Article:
Sevil Dalkøløç is a Turkish lawyer. In 1995, in what appears to be a grave miscarriage of justice, she was sentenced to 30 years’ imprisonment on the basis of statements which she had made under torture. She was apparently targeted because of her political and professional activities, activities to which she is entitled under Articles 19 and 20 of the UDHR.

When Sevil Dalkøløç was detained in March 1994, she had been investigating the death in suspicious circumstances of a man of Kurdish background. The Turkish Government and illegal armed Kurdish groups are engaged in a violent conflict, and there were allegations of state involvement in the man’s death. The dead man’s brother, who had asked Sevil Dalkøløç to take on the case, was later a fellow defendant in her trial.

Sevil Dalkøløç was taken from her home in the middle of the night and held at Ankara Police Headquarters for 15 days. During this time she was subjected to death threats and threats of rape, sexually abused, beaten, subjected to electric shocks, hosed with pressurized water and deprived of food, sleep and access to toilet facilities. She suffered a bilaterally dislocated jaw due to beating. According to Article 5 of the UDHR no human being should suffer such torture.

The statement that Sevil Dalkøløç had made in police custody was brought as evidence in her trial at Ankara State Security Court on charges of membership of the illegal Kurdish Workers’ Party (PKK), handling explosives and separatism. The statement was not supported by any forensic evidence or eye-witness testimony. The only other evidence brought before the court was police statements and statements made — apparently also under duress — by other defendants in the trial. In court Sevil Dalkøløç retracted her statement, alleging that it had been extracted under torture. However, the court appears to have conducted no investigation into her complaint.

Article 10 of the UDHR guarantees the right to a fair and public hearing; the courts should be independent from the government, competent to interpret the law and free to make their own decisions. Sevil Dalkøløç has been denied her fundamental rights. Amnesty International is calling for her retrial and for an investigation into her allegations of torture.


Know your rights

The 30 articles of the Universal Declaration of Human Rights proclaim in clear and simple terms the rights which belong equally to every person on this earth. These rights are your rights. Familiarize yourself with them and help to promote and defend them for yourself as well as for your fellow human beings.

Your rights can be restricted only in limited circumstances, such as to protect other people’s rights. No person or state may use any of the articles in the Universal Declaration of Human Rights to justify undermining the rights to which we are all entitled.


Article 5

“No one shall be subjected to torture or to cruel, inhuman or degrading treatment or punishment.”

Torture is forbidden at all times and in all circumstances. No one should suffer treatment or punishment that is cruel or makes them feel less than human. These rules apply everywhere — in police stations, prisons, on the streets, in peacetime or during a war.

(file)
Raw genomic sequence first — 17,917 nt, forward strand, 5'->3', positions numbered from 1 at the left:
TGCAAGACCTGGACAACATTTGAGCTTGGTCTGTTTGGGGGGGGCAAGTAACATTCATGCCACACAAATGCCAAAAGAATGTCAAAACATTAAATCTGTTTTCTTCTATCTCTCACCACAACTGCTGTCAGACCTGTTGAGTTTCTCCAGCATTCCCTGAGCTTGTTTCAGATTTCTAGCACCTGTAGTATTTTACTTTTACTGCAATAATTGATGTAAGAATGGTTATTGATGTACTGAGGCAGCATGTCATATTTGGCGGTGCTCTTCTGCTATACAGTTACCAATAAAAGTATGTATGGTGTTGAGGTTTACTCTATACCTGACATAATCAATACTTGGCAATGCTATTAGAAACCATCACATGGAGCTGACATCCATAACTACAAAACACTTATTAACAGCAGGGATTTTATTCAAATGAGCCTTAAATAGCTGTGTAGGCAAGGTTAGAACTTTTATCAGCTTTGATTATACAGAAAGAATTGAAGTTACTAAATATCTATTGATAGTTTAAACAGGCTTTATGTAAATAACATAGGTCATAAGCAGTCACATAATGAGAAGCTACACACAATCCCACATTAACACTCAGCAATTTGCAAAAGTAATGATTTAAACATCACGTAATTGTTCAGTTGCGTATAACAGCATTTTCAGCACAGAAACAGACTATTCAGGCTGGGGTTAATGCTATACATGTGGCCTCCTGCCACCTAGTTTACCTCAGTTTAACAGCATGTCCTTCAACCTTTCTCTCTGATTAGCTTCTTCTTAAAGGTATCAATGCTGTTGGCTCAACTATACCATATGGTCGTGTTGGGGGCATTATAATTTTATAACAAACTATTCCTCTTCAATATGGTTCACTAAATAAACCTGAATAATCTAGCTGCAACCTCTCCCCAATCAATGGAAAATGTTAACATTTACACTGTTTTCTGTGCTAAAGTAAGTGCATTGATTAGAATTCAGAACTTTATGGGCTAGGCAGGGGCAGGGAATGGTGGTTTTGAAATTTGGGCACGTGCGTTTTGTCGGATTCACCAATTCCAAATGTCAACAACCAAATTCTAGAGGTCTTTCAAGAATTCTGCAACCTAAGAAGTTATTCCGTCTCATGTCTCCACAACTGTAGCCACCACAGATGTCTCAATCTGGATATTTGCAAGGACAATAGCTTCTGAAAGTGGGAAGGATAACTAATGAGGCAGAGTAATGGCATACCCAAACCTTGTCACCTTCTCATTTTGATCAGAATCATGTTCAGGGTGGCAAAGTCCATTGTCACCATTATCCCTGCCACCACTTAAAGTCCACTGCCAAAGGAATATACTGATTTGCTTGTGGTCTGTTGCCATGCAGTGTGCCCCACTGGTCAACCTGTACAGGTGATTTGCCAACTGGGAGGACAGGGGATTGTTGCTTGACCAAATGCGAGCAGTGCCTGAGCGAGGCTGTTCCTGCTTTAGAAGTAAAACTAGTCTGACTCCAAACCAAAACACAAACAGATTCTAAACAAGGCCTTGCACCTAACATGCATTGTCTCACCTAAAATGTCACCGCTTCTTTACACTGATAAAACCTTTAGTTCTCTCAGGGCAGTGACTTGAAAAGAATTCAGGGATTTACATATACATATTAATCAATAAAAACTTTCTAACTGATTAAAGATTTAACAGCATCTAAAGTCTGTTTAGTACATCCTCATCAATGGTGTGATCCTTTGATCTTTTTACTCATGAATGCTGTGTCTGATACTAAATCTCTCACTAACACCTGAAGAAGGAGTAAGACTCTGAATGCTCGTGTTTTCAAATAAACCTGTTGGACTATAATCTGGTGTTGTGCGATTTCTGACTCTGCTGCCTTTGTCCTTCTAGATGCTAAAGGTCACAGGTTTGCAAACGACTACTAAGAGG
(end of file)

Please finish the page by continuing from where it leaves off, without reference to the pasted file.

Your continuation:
Article 10

“Everyone is entitled in full equality to a fair and public hearing by an independent and impartial tribunal”

You have the right to a fair and public hearing if you are ever accused of breaking the law, or if you have to go to court for some other reason. The courts must be independent from the government, competent to interpret the law and free to make their own decisions.


Left:Copies of the UDHR being circulated at a human rights rally in Istanbul

© Z. Aknar/Cumhuriyet

The destruction of childhood

Defend the Universal Declaration of Human Rights


HUMAN RIGHTS FOR ALL

Fifty years ago, the world said “never again” to the atrocities of the Second World War. It declared that all human beings, wherever they live and whoever they are, have rights that must be respected in all circumstances.

These rights were set out in the Universal Declaration of Human Rights (UDHR), proclaimed by the United Nations on 10 December 1948. They remain absolutely fundamental to everyone’s well-being.

Yet governments worldwide treat these rights with contempt. Soldiers kill unarmed civilians, violating their right to life. Police rape prisoners, violating their right not to be tortured. Officials deny education to children from ethnic minorities, violating their right not to suffer discrimination.

Every one of the UDHR’s 30 basic rights — from the right to equality to the right to participate in cultural life — is violated every day somewhere in the world.

That is why Amnesty International believes that it is time to remind all governments once again of the basic human rights principles that they have promised to uphold.

If people know their rights, they are better able to defend them. That is why raising awareness about the UDHR is so important.

For people in some countries, standing up for human rights is dangerous.

That is why this campaign aims to build international solidarity with the people in the frontline of the struggle for human rights.

Join us now.

For more information, contact Amnesty International in your country or write to:

Amnesty International, International Secretariat,

1 Easton Street, London WC1X 8DJ, United Kingdom.